Mendocino Tribe Plans Massive Marijuana Farm

The first truly legal commercial cultivation operation in America may be in Mendocino County — because, technically, this enormous Northern California pot farm will be not in America at all.

The Pinoleville Pomo Nation announced plans earlier this month to build a $10 million indoor marijuana grow on its tribal lands near Ukiah, the Santa Rosa Press Democrat reported.

How, exactly, does the tribe plan to get away with building a 110,000-square-foot grow facility? The same way the tribe and many others in the country get away with building casinos.

The tribal lands are, technically, sovereign nations. And in December, the Justice Department said it has no objection — “in principle,” anyway — to Indian tribes growing cannabis on their sovereign lands. That opened the door to a NorCal cannabis factory.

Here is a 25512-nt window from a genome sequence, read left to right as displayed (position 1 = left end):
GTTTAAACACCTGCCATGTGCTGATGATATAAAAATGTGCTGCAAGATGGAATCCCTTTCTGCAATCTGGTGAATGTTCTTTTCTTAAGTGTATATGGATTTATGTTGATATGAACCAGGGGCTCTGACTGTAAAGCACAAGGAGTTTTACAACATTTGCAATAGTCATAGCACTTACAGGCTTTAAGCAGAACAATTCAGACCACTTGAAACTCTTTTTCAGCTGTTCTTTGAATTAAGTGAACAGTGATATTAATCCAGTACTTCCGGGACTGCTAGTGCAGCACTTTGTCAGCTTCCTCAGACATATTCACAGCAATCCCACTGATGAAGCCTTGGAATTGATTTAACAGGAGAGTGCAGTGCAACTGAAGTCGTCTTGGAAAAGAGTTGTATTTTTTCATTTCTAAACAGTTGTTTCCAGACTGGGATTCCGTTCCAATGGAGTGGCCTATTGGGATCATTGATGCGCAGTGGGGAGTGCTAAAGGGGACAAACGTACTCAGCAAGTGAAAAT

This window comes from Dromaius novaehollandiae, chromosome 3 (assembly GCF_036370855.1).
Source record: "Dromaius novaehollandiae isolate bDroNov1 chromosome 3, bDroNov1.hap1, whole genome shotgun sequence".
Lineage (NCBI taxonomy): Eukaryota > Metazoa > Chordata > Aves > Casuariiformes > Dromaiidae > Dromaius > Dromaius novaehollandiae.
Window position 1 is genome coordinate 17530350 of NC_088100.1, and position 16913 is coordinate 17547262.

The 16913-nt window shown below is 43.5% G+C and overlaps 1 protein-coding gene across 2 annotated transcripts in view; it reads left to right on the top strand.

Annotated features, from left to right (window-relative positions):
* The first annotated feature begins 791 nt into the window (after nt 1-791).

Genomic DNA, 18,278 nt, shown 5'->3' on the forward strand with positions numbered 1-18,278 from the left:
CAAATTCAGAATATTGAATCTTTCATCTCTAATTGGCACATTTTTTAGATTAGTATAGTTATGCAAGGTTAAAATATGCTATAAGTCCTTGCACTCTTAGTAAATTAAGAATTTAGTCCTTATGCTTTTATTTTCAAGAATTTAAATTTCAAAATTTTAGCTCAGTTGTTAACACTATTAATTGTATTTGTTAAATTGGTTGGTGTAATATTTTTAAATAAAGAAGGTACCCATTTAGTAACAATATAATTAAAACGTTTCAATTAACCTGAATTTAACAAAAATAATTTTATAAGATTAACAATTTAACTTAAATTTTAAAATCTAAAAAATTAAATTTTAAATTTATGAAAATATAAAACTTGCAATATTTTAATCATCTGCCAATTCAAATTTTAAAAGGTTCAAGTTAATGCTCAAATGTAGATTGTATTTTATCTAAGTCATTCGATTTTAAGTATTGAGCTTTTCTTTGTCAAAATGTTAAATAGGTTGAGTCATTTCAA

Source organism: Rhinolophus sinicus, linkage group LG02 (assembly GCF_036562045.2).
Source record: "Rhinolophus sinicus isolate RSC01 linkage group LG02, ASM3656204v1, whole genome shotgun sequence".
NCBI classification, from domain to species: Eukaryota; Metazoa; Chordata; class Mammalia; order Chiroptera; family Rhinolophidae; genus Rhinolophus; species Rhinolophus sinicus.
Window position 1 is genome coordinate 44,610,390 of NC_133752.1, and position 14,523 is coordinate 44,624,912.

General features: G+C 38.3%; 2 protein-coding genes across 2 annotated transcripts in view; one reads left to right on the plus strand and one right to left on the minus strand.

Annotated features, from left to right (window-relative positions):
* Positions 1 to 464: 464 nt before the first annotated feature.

In Mendocino County, where marijuana is a significant part of the local economy, officials told the media that the news of the planned monster grow came as a surprise, but that the tribe “can do whatever they want,” county CEO Carmel Angelo told reporters.

It’s legal for farmers in Mendocino to cultivate up to 25 plants under state medical marijuana law, despite reports last summer of law enforcement eradicating legal gardens without warrants.

The Pomo enterprise is one of three commercial-sized marijuana farms in which Colorado-based United Cannabis and FoxBarry Companies are investing, according to reports.

Stock in United Cannabis, which peaked last year at over $16 a share, rose from 70 cents to $1.78 on the news before dipping back to $1.26 as of Jan. 20.